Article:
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Anne Marie Heisse
As a Top Female Executive
Representing the White House Area
Top Female Executive News
-April 24, 2014
 
The Fundamentals of Business – According to Established Female Leaders
As intimidating as the road ahead may seem for the prospective entrepreneur or industry newbie, it has been traveled before. The same challenges have been triumphed by countless women over the years, many of whom have become world renowned for their businesses and the strategies they took to overcome the market. Although the secrets of business profitability do not come with a guidebook, it would be foolish to ignore the words of those who have already faced some of the most common professional barriers.

Television personality and chef, Rachel Ray, turned her passion for cooking into a Food Network television show and successfully branded product line. Although now well known in media and the business world, she once sought a way to break into the field as well. Perhaps the most daunting of any phase in one’s professional life, the start is the most important. "You have to be open-minded when those early opportunities present themselves," says Rachel Ray, "take advantage of them whether they’re going to make you a lot of money or not." Beginning a new line of work or entering the workforce for the first time, don’t be afraid to start at the very bottom. With hard work, one will eventually be able to reach the heights one seeks.

Remaining committed to the industry one feels drawn to is the next step. Estee Lauder, the co-founder of the eponymous cosmetics company, has stated, "I have never worked a day in my life without selling. If I believe in something, I sell it, and I sell it hard." Such passion and dedication to furthering one’s business is fundamental to its growth. Without a strong leader behind its operations, it may lack the motivation it needs to flourish. Along the same lines, it may not thrive without the same commitment to quality. "Doing a job badly and then getting someone in to sort it out can be much more expensive than getting someone in to do the job properly in the first place," explains Sarah Beeny, British property developer and the presenter of numerous property-related television shows. Fervor for one’s occupation is necessary not only in the execution of its practices, but also in ensuring the resulting high-caliber service or product.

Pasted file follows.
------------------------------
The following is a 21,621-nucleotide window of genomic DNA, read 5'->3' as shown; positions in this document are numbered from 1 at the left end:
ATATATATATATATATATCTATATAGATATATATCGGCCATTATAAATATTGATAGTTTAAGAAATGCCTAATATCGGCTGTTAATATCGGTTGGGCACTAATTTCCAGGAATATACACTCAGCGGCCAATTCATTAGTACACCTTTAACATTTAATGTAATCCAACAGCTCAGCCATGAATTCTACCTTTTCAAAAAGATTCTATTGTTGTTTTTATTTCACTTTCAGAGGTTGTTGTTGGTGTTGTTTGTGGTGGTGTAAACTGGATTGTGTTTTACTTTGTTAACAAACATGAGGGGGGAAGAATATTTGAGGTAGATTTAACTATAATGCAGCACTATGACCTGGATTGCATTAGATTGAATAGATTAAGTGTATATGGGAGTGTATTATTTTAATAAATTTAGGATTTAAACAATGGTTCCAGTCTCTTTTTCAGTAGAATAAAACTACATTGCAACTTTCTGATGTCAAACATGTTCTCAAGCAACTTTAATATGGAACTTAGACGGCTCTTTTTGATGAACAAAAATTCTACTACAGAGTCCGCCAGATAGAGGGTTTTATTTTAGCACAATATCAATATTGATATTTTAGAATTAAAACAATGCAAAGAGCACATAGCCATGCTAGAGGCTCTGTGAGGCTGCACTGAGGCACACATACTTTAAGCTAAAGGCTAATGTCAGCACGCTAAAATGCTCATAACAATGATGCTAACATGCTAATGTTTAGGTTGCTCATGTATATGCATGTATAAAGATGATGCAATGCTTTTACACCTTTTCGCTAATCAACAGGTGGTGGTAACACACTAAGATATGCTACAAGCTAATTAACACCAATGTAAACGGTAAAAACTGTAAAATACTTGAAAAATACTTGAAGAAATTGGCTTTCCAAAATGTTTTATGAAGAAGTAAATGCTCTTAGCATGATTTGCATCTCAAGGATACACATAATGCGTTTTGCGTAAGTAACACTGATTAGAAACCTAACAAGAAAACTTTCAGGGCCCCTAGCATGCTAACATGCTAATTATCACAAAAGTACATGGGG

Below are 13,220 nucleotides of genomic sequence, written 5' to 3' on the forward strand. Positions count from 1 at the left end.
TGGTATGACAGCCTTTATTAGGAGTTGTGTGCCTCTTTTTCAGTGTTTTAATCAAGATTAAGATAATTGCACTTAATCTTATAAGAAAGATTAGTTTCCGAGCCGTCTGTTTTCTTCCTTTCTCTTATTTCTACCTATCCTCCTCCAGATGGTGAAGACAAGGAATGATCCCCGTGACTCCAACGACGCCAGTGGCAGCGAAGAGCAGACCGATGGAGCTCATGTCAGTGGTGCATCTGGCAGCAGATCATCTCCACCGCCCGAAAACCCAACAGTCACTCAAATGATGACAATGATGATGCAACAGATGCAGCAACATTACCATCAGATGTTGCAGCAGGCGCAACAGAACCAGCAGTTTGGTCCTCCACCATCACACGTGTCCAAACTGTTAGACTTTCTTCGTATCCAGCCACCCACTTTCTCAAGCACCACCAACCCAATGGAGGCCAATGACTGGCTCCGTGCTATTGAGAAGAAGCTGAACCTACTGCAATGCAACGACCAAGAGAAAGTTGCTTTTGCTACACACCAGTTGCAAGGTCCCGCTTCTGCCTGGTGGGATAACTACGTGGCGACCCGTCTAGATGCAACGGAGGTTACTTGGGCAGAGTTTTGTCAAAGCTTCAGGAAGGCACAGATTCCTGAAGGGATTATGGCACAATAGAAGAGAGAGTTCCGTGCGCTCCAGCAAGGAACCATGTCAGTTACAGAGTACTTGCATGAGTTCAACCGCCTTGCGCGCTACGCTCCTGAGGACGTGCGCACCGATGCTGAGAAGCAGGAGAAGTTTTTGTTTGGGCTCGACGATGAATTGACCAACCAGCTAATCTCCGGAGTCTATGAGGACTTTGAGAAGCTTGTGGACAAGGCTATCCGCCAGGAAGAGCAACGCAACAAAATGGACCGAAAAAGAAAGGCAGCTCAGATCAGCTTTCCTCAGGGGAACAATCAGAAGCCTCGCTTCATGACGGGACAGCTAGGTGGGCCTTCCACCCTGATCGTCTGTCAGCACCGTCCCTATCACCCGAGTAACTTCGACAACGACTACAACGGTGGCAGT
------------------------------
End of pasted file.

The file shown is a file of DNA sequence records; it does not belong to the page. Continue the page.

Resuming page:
Even as the economic climate fluctuates and businesses begin working against greater challenges, the same practices must be maintained. Of course, certain adjustments may need to be made, but business will continue much the same way as before. Meg Whitman, the former CEO of eBay and present CEO of Hewlett-Packard, explains that despite changes in the economy, the rules for any company remain aligned with the marketplace: "People ask me, how is managing in the New Economy different from managing in the Old Economy? Actually, it's a lot the same. It's about the financial discipline of the bottom line, understanding your customers, segmenting your customers by their needs, and building a world-class management team." Once a professional becomes established in the industry and recognizes that quality execution is a basic necessity, she must cater her work to meet the demands of the market. Her company must be founded on reaching its customer base, and all that it does hinges on its success in this arena.